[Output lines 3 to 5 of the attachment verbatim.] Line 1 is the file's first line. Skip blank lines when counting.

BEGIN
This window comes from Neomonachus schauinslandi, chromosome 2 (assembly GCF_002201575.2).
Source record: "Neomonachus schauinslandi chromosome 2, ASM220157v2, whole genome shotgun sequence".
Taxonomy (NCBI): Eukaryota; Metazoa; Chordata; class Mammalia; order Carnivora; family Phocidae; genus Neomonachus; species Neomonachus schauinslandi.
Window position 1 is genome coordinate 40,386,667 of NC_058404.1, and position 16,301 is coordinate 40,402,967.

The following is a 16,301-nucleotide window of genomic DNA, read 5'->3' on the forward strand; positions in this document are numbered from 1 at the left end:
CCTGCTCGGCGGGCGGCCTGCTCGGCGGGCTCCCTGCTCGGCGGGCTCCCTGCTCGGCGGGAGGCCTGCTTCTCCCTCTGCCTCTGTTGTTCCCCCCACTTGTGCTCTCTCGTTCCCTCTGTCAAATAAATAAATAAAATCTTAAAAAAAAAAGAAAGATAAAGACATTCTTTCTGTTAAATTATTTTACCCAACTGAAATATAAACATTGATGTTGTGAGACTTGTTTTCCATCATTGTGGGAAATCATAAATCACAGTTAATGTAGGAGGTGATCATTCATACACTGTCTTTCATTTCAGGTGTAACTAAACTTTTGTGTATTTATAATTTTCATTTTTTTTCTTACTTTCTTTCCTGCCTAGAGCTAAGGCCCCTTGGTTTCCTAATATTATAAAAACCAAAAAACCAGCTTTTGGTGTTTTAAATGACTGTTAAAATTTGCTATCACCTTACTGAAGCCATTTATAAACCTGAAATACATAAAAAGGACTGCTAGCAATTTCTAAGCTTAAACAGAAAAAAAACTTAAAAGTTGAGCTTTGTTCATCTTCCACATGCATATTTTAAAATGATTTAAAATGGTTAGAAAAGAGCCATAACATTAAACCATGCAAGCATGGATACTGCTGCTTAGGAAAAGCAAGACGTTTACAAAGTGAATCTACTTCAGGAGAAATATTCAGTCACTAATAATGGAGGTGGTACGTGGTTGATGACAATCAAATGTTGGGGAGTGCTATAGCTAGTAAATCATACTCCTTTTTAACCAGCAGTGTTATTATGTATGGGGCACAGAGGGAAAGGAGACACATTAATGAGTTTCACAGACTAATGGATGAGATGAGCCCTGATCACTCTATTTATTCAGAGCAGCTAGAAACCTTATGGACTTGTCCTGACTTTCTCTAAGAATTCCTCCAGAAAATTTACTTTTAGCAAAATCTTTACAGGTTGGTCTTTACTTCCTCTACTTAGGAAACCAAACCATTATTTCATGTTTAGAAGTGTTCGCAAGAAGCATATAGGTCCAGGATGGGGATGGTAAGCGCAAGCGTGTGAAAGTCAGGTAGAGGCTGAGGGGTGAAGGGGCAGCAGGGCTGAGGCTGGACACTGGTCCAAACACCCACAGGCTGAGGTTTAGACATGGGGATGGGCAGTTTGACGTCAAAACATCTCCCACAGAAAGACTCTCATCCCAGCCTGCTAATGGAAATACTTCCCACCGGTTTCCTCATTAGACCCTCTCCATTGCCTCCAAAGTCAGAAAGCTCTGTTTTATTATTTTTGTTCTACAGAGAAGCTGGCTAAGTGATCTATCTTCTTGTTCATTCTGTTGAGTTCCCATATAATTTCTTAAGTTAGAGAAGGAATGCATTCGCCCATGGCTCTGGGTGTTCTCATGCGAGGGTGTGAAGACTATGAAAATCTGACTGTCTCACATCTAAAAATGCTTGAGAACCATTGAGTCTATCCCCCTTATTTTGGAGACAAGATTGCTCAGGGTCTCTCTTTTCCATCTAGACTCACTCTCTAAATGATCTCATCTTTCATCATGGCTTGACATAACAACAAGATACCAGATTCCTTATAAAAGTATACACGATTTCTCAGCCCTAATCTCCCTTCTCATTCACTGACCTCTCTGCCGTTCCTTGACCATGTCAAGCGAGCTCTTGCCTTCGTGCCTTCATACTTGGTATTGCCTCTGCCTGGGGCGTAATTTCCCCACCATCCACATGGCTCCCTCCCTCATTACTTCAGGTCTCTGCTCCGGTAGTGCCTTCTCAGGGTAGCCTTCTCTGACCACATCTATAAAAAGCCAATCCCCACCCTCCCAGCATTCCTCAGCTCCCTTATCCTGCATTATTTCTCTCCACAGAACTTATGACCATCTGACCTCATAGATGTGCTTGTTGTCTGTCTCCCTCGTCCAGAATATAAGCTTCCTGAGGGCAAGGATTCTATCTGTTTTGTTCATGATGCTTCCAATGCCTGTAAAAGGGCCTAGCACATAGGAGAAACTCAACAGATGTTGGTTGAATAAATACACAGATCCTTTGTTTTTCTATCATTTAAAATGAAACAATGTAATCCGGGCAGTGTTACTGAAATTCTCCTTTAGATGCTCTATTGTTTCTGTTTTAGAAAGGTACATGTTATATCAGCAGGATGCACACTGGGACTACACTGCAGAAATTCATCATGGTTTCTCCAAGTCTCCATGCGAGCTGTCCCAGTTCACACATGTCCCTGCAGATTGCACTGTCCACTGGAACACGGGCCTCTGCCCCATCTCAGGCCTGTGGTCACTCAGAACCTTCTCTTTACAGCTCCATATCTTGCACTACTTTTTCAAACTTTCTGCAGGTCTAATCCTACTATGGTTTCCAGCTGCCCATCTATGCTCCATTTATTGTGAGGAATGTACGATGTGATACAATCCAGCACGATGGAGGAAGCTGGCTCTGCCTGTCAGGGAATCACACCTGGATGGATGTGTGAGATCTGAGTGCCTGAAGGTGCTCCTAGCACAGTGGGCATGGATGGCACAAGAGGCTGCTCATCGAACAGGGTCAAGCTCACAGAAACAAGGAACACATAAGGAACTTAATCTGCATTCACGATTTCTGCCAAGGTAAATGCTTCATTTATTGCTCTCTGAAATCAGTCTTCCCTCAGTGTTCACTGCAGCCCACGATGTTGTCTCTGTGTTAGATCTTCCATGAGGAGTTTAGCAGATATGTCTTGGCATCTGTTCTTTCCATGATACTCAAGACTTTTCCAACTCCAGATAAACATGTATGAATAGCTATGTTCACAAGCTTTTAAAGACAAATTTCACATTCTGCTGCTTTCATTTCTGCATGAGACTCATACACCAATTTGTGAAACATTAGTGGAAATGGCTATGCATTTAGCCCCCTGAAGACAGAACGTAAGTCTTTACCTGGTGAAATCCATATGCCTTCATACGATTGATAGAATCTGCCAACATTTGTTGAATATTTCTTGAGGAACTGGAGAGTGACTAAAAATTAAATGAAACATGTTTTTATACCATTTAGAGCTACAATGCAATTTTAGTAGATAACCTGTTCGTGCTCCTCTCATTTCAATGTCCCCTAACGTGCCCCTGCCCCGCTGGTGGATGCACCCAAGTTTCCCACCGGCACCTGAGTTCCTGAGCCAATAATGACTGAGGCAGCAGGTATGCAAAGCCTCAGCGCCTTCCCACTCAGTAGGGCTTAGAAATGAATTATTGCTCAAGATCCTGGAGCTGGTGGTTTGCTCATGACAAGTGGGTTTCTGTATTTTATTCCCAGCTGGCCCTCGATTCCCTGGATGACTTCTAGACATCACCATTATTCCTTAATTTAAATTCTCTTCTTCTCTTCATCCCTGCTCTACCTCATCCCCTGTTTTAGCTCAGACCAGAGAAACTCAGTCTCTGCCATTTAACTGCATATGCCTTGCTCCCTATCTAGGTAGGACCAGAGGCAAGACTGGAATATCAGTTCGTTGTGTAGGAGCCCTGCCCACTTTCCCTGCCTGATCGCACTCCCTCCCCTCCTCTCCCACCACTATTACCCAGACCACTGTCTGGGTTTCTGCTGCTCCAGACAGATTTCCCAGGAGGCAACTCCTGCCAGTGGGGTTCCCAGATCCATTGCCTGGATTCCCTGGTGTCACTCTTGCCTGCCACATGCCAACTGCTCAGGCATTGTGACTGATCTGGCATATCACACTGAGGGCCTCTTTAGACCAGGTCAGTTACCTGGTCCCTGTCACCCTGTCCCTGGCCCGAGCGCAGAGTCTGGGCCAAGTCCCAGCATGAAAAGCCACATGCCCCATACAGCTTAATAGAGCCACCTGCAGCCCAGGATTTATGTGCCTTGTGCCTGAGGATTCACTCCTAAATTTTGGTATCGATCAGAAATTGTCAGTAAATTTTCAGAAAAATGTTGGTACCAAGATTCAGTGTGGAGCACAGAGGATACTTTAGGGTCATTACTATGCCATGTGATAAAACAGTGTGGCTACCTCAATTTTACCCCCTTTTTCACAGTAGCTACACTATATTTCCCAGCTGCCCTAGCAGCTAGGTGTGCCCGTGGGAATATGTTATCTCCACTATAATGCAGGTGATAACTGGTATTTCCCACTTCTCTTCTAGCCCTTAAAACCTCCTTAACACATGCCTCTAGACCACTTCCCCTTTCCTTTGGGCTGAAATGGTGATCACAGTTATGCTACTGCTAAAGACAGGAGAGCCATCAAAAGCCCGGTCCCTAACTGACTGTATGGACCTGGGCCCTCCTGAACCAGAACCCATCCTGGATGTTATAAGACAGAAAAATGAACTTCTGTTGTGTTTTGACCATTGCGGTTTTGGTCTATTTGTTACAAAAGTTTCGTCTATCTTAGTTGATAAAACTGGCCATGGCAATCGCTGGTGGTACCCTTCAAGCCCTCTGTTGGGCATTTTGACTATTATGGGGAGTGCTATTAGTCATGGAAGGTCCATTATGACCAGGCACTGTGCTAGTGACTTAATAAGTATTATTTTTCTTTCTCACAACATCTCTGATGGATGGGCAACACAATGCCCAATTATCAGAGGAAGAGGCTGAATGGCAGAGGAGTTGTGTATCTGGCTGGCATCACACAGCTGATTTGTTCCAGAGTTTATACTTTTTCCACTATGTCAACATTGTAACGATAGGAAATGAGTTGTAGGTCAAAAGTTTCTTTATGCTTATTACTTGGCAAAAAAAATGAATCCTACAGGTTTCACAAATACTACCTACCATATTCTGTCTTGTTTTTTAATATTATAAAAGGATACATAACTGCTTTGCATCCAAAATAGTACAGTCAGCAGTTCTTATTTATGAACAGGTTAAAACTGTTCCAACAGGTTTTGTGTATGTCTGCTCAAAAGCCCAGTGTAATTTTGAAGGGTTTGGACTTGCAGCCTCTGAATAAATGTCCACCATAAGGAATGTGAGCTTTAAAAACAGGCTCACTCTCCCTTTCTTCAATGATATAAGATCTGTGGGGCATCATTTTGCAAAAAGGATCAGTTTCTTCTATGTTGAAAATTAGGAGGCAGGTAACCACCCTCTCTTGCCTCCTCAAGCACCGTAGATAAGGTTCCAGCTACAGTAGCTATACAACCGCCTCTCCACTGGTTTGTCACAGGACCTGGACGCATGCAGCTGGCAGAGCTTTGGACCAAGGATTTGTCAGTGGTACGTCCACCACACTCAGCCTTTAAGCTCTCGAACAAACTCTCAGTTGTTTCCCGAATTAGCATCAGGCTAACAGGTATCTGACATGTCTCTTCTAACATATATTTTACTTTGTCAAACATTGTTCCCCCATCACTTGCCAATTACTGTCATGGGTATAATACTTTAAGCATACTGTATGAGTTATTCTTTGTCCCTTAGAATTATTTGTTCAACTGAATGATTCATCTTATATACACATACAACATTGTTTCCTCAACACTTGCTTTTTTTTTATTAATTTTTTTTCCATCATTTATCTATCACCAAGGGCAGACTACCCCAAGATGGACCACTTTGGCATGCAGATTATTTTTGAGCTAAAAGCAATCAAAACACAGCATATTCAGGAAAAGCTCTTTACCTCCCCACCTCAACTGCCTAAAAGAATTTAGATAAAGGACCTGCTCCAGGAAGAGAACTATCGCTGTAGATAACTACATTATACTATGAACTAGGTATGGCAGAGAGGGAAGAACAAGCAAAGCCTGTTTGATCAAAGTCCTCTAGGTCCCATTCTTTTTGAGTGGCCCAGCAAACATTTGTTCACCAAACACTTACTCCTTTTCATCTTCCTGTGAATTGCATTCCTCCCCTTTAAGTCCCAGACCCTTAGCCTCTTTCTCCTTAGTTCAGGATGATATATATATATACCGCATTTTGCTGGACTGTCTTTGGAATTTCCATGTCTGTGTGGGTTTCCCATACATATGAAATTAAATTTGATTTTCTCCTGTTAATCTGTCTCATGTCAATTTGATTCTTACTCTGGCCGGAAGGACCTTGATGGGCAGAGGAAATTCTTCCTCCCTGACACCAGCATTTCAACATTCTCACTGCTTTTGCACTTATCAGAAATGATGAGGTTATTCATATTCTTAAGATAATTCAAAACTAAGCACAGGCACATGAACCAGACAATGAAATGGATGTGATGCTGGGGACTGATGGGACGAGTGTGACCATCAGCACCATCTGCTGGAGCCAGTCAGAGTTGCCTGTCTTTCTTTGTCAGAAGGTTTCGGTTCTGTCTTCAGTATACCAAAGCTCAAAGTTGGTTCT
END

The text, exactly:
Taxonomy (NCBI): Eukaryota; Metazoa; Chordata; class Mammalia; order Carnivora; family Phocidae; genus Neomonachus; species Neomonachus schauinslandi.
Window position 1 is genome coordinate 40,386,667 of NC_058404.1, and position 16,301 is coordinate 40,402,967.

The following is a 16,301-nucleotide window of genomic DNA, read 5'->3' on the forward strand; positions in this document are numbered from 1 at the left end: